42. Declare a raw IDispatch pointer as a data member in the dialog class, and instantiate the server object with this in the dialog constructor. Remember, we have to drop down to the API because we want to call GetIDsOfNames and Invoke directly instead of using the smart pointer-wrapped operators. While you're at it, code the destructor to Release the object, like so:
  43. m_pDisp = NULL;
    HRESULT hr;
    CLSID clsid;
    
    hr = CLSIDFromProgID(L"DEServer.DEObject", &clsid);
    
    hr = CoCreateInstance(clsid, NULL, CLSCTX_SERVER,
                          IID_IDispatch, (void**)&m_pDisp);
    

  44. Now code the button handler. First (assuming our IDispatch pointer is valid), declare some variables. We need an OLECHAR* for the names of the functions we want to call; a COleVariant for the short parameter to the Something function; and a DISPPARAMS:
  45. if (m_pDisp)
    {
     HRESULT hr = 0;
     DISPID dispID;
     OLECHAR* szFunc;
     COleVariant vIn((short)789);
     DISPPARAMS dp;
     dp.cArgs = 1;
     dp.cNamedArgs = 0;
     dp.rgdispidNamedArgs = 0;
     dp.rgvarg = &vIn;
    

  46. First, use the IDispatch pointer to set up the call to Something. Call GetIDsOfNames first, to get the (encoded) DISPID:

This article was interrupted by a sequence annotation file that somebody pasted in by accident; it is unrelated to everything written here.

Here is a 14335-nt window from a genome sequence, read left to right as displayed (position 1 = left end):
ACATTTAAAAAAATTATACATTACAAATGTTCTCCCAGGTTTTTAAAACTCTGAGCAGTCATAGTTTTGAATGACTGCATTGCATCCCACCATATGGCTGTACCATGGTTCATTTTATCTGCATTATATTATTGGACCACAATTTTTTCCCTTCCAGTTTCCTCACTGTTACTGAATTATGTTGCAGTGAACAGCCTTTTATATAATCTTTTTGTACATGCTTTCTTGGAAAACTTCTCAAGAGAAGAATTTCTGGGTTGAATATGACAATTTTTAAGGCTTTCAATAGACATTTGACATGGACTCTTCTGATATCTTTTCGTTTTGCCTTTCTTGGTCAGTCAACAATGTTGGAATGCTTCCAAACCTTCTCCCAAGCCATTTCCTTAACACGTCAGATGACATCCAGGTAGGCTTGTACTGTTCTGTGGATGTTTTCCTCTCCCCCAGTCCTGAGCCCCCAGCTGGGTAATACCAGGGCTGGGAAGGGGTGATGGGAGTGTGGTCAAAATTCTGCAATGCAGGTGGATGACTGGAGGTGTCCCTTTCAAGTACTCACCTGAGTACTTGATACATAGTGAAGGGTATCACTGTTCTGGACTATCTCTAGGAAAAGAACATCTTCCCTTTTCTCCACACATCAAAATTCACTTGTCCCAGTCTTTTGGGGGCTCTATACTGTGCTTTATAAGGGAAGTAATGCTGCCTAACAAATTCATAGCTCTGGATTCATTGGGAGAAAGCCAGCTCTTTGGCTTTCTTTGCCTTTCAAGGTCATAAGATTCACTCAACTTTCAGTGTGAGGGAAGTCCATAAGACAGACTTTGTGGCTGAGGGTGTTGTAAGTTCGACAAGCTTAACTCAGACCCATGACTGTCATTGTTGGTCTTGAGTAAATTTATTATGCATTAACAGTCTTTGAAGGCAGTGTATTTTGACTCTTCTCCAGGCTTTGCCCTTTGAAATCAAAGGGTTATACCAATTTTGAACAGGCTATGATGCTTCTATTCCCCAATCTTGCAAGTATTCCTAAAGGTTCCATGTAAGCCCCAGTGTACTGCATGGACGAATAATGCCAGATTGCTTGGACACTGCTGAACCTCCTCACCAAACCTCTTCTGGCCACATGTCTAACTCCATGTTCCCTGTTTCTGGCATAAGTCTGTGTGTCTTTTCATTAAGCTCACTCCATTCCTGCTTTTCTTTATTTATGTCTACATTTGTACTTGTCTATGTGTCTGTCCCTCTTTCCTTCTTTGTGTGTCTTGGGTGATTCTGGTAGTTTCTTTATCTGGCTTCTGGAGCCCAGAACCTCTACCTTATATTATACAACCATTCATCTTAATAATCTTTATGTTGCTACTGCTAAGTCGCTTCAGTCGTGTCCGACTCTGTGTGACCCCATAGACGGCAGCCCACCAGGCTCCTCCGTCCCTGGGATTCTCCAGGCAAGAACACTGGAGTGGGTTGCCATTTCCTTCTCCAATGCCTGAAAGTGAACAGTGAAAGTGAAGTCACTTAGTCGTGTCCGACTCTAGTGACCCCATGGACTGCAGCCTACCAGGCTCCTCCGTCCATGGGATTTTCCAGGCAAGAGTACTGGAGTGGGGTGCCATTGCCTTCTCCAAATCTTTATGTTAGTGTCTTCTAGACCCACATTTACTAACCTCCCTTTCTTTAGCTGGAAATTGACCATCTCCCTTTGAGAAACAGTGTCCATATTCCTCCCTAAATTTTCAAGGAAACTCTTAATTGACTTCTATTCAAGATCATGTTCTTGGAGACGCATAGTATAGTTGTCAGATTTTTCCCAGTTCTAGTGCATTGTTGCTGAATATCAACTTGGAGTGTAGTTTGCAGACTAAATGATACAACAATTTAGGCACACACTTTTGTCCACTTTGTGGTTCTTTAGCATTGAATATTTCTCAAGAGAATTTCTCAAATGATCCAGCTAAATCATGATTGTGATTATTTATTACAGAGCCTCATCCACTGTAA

47.  szFunc = OLESTR("Something");
     hr = m_pDisp->GetIDsOfNames(IID_NULL, 
                                 &szFunc, 
                                 1, 
                                 LOCALE_SYSTEM_DEFAULT, 
                                 &dispID);
     if (FAILED(hr))
     {
      MessageBox("GetIDsOfNames failed on Something");
      return;
     }
    

    Then use that DISPID in the call to Invoke:

     hr = m_pDisp->Invoke(dispID, 
                          IID_NULL,
                          LOCALE_SYSTEM_DEFAULT, 	
                          DISPATCH_METHOD, 
                          &dp, 
                          NULL, 
                          NULL, 
                          NULL);
     if (FAILED(hr))
     {
      MessageBox("Invoke failed on Something");
      return;
     }
    }		
    

  48. This should all work as expected. And to test the encoding: We'll try to use the same IDispatch pointer to call the Another function in the ISecond interface. If our DISPID encoding works, this should work transparently.